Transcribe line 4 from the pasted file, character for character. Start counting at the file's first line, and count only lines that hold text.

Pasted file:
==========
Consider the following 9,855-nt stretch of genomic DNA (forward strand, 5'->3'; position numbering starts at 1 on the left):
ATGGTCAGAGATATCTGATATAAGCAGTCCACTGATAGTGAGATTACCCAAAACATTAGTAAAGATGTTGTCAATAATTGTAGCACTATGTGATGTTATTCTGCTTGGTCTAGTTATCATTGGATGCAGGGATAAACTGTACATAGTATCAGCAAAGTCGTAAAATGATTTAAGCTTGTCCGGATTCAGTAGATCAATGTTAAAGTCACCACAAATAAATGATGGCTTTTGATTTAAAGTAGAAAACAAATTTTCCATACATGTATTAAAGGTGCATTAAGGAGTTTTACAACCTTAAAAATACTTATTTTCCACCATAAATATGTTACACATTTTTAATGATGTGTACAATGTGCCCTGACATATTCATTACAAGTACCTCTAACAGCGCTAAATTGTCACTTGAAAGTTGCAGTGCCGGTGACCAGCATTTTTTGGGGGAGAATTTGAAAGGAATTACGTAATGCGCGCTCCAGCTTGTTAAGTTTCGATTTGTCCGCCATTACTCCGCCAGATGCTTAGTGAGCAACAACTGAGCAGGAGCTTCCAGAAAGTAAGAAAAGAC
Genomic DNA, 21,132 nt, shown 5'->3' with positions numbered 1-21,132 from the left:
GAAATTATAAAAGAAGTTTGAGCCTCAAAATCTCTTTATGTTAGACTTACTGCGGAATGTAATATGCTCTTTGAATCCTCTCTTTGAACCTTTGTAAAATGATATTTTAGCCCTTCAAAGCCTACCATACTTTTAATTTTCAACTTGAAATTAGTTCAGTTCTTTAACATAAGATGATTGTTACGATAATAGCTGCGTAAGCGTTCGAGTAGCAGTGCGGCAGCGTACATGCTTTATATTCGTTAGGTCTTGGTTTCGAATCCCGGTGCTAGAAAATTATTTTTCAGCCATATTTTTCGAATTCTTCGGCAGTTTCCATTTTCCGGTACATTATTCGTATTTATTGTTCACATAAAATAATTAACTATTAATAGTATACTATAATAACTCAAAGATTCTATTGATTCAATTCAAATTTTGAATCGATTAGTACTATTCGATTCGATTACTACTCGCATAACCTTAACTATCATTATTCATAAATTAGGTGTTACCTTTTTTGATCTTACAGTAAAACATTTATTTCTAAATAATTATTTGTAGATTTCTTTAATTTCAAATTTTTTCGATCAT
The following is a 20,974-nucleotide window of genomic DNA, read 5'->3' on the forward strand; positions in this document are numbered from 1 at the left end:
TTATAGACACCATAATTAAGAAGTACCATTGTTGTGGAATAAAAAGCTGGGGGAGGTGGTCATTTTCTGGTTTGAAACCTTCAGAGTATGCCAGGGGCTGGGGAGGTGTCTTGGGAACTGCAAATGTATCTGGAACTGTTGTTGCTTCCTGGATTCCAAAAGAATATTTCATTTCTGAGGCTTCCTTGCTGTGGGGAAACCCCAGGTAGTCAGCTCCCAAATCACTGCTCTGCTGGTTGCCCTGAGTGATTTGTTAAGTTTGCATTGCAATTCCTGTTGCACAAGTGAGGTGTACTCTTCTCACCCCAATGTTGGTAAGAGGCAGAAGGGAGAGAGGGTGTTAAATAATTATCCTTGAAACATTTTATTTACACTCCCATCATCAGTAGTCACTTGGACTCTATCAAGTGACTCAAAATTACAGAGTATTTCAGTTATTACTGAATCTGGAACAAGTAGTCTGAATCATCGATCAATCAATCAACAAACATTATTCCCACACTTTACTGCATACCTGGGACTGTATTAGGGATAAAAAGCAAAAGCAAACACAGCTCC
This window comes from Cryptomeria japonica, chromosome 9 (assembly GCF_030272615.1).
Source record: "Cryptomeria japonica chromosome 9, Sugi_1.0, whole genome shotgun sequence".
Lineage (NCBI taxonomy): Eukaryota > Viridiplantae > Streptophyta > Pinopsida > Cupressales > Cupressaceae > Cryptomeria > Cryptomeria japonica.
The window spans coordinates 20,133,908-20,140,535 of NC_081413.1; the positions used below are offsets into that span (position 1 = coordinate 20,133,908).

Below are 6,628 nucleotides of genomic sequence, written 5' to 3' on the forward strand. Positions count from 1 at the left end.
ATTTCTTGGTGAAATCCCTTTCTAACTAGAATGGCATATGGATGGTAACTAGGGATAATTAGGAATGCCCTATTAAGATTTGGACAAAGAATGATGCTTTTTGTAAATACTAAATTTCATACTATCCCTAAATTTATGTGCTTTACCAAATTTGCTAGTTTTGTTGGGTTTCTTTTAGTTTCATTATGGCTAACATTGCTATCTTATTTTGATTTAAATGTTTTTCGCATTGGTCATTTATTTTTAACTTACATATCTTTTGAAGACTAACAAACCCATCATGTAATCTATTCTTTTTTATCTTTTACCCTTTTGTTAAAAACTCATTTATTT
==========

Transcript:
GAAATTATAAAAGAAGTTTGAGCCTCAAAATCTCTTTATGTTAGACTTACTGCGGAATGTAATATGCTCTTTGAATCCTCTCTTTGAACCTTTGTAAAATGATATTTTAGCCCTTCAAAGCCTACCATACTTTTAATTTTCAACTTGAAATTAGTTCAGTTCTTTAACATAAGATGATTGTTACGATAATAGCTGCGTAAGCGTTCGAGTAGCAGTGCGGCAGCGTACATGCTTTATATTCGTTAGGTCTTGGTTTCGAATCCCGGTGCTAGAAAATTATTTTTCAGCCATATTTTTCGAATTCTTCGGCAGTTTCCATTTTCCGGTACATTATTCGTATTTATTGTTCACATAAAATAATTAACTATTAATAGTATACTATAATAACTCAAAGATTCTATTGATTCAATTCAAATTTTGAATCGATTAGTACTATTCGATTCGATTACTACTCGCATAACCTTAACTATCATTATTCATAAATTAGGTGTTACCTTTTTTGATCTTACAGTAAAACATTTATTTCTAAATAATTATTTGTAGATTTCTTTAATTTCAAATTTTTTCGATCAT